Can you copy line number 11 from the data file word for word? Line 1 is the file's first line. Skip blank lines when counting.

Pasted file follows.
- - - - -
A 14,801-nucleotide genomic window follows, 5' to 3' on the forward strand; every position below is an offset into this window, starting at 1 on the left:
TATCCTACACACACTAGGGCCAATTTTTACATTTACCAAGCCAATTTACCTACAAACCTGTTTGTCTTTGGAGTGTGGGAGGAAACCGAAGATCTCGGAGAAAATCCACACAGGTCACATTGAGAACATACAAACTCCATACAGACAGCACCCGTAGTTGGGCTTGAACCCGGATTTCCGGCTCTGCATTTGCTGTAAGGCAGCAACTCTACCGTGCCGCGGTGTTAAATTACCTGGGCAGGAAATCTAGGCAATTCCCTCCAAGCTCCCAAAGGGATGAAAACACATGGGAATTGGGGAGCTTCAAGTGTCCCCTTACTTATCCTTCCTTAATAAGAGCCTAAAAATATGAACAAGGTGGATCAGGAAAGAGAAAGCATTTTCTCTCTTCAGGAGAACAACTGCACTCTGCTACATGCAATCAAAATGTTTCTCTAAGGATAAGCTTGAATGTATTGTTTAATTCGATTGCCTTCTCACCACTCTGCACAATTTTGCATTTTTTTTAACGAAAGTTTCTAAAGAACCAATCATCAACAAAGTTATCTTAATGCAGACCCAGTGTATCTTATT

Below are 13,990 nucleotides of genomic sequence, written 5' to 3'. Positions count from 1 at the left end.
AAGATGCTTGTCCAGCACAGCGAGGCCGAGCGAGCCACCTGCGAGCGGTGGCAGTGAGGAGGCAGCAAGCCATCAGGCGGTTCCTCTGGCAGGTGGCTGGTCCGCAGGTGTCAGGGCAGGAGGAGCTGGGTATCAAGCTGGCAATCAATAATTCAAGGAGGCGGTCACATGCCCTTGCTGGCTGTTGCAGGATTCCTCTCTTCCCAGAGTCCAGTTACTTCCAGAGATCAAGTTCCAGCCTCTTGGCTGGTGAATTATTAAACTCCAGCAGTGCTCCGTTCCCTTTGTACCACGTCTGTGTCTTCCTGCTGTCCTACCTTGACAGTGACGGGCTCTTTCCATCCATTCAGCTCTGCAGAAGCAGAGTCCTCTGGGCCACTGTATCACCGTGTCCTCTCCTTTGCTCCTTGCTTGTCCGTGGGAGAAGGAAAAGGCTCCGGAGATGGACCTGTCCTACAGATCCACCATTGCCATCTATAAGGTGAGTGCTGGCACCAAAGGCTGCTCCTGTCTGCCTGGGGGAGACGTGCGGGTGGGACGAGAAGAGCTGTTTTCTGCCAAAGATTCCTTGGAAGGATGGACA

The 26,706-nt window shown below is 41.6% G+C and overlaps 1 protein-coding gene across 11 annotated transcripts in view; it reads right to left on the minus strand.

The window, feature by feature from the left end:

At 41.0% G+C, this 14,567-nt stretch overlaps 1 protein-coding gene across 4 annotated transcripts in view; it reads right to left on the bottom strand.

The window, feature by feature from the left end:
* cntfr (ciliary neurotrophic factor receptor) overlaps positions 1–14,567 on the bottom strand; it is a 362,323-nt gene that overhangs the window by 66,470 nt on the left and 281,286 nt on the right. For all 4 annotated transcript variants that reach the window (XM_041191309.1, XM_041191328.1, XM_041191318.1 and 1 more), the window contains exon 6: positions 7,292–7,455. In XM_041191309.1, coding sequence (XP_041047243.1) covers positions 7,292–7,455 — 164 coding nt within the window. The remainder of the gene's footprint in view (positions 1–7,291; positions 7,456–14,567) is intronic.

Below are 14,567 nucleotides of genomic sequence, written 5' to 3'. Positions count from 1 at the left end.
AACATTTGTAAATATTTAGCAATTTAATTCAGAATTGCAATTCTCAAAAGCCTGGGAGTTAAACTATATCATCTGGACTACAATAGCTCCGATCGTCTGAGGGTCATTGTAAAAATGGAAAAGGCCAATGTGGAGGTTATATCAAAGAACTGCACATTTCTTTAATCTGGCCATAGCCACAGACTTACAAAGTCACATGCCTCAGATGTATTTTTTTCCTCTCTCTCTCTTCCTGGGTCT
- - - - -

AACATTTGTAAATATTTAGCAATTTAATTCAGAATTGCAATTCTCAAAAGCCTGGGAGTTAAACTATATCATCTGGACTACAATAGCTCCGATCGTCTGAGGGTCATTGTAAAAATGGAAAAGGCCAATGTGGAGGTTATATCAAAGAACTGCACATTTCTTTAATCTGGCCATAGCCACAGACTTACAAAGTCACATGCCTCAGATGTATTTTTTTCCTCTCTCTCTCTTCCTGGGTCT